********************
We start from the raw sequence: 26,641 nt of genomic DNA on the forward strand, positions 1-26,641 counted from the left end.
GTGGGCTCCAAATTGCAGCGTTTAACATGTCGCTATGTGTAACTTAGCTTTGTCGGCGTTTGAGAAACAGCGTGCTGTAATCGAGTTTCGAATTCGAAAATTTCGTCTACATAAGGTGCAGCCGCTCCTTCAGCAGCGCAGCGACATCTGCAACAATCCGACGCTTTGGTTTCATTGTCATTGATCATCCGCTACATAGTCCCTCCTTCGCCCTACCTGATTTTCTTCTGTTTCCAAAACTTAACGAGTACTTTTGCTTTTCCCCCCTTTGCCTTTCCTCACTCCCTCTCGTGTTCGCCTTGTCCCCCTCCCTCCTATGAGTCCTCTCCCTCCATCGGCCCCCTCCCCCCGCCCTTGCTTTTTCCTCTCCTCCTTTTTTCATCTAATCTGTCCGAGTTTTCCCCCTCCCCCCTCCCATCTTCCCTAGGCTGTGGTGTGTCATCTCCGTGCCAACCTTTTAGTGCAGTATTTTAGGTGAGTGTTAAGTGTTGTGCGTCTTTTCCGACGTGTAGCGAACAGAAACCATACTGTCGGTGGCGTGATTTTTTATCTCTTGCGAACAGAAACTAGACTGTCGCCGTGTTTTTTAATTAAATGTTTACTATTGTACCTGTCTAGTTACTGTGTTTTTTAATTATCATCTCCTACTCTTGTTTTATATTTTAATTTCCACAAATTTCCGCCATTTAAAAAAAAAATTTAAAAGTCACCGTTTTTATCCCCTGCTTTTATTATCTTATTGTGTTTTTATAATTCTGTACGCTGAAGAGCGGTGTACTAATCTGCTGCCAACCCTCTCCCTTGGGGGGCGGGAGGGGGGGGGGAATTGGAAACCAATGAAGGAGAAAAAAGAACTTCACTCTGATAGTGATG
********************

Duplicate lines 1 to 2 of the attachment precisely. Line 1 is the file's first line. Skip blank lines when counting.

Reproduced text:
We start from the raw sequence: 26,641 nt of genomic DNA on the forward strand, positions 1-26,641 counted from the left end.
GTGGGCTCCAAATTGCAGCGTTTAACATGTCGCTATGTGTAACTTAGCTTTGTCGGCGTTTGAGAAACAGCGTGCTGTAATCGAGTTTCGAATTCGAAAATTTCGTCTACATAAGGTGCAGCCGCTCCTTCAGCAGCGCAGCGACATCTGCAACAATCCGACGCTTTGGTTTCATTGTCATTGATCATCCGCTACATAGTCCCTCCTTCGCCCTACCTGATTTTCTTCTGTTTCCAAAACTTAACGAGTACTTTTGCTTTTCCCCCCTTTGCCTTTCCTCACTCCCTCTCGTGTTCGCCTTGTCCCCCTCCCTCCTATGAGTCCTCTCCCTCCATCGGCCCCCTCCCCCCGCCCTTGCTTTTTCCTCTCCTCCTTTTTTCATCTAATCTGTCCGAGTTTTCCCCCTCCCCCCTCCCATCTTCCCTAGGCTGTGGTGTGTCATCTCCGTGCCAACCTTTTAGTGCAGTATTTTAGGTGAGTGTTAAGTGTTGTGCGTCTTTTCCGACGTGTAGCGAACAGAAACCATACTGTCGGTGGCGTGATTTTTTATCTCTTGCGAACAGAAACTAGACTGTCGCCGTGTTTTTTAATTAAATGTTTACTATTGTACCTGTCTAGTTACTGTGTTTTTTAATTATCATCTCCTACTCTTGTTTTATATTTTAATTTCCACAAATTTCCGCCATTTAAAAAAAAAATTTAAAAGTCACCGTTTTTATCCCCTGCTTTTATTATCTTATTGTGTTTTTATAATTCTGTACGCTGAAGAGCGGTGTACTAATCTGCTGCCAACCCTCTCCCTTGGGGGGCGGGAGGGGGGGGGGAATTGGAAACCAATGAAGGAGAAAAAAGAACTTCACTCTGATAGTGATG